Mark 2:23ff: The Lord of the Sabbath (pt. 4)


I. The religious practice in question – the Sabbath (v. 23)

II. The religious practice misunderstood (v. 24)

III. The religious practice properly explained (vv. 25-27)

IV. The authority for religious practice established (v. 28)

Second, Jesus deals with the wrong thinking of the Pharisees by clearly establishing His divine authority over religious practices such as the Sabbath. In addition to misunderstanding the bible, the Pharisees misunderstood who Jesus was. They thought that they had more authority to interpret the Sabbath than Jesus. They were deathly wrong because “the Son of Man is lord even of the Sabbath.” This is the main point of this passage.

Here Jesus refers to Himself using his favorite self-designation, the Son of Man. He often used this title to avoid all the misconceptions about the Messiah. But it is clear that He is proclaiming His authority. In fact, you could make the argument that Jesus is establishing His authority in two ways:

1. His authority is superior to the authority of the Pharisees – He properly interpreted what the Scriptures had to say concerning Sabbath which gave him more authority to determine how it was to be practiced.

2. His authority is divine authority – God is the one who instituted the Sabbath, and for Jesus to claim to be the lord of the Sabbath is a clear reference to His deity.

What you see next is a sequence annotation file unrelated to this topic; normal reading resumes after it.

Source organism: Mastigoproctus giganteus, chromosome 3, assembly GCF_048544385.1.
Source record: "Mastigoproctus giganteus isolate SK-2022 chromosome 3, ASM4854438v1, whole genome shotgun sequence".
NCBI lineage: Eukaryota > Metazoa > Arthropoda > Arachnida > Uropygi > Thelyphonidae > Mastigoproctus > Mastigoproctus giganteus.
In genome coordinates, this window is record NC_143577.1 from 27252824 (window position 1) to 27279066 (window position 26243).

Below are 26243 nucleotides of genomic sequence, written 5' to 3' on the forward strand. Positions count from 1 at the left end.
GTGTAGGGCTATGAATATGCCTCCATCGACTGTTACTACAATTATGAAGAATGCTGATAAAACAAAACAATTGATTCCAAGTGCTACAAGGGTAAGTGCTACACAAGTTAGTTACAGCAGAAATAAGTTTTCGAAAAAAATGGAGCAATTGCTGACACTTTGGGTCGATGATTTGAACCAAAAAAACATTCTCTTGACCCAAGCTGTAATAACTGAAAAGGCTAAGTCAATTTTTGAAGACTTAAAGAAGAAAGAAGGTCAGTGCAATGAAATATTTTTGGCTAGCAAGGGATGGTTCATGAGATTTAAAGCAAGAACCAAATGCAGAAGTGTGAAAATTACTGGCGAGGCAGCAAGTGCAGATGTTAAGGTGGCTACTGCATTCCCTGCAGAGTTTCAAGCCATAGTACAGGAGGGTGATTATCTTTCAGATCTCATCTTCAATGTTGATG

It is clear form this passage that as God Jesus has authority over our religious practice. But what are the implications of this truth on our lives?

First, it means that how we live out our beliefs is not primarily a matter of personal preference. We must stand firm on the truths that we believe, but we must allow some grace on how those beliefs are lived out. For instance, all true Christians believe that we must be holy as God is holy, and we must live lives that are distinct from the world. However, how we live that out in the area of movies, music, dress, etc is going to be different. As e deal with difficult issues such as these we must avoid viewing ourselves as the final authority on these religious practices. This is the mistake that Jesus had to correct the Pharisees on.

Second, it means that the focus of our religious practices must be Christ. In all that we do our focus must be on bringing Him glory, on growing closer to Him, and on loving Him more. The Pharisees didn’t get this. They were so focused on the letter of the law that they missed the spirit of the law. They missed the one that the OT had been pointing to. They were so focused on themselves, and keeping their rules that they missed out on the Messiah. The danger is that we will make the same mistake. We will be so busy focusing on our religious practices that we miss the Messiah.


Jesus clearly demonstrates in this passage that He has divine authority over our religious practices. We must not be like the Pharisees who placed their own authority to establish and interpret religious practice above the authority of Jesus.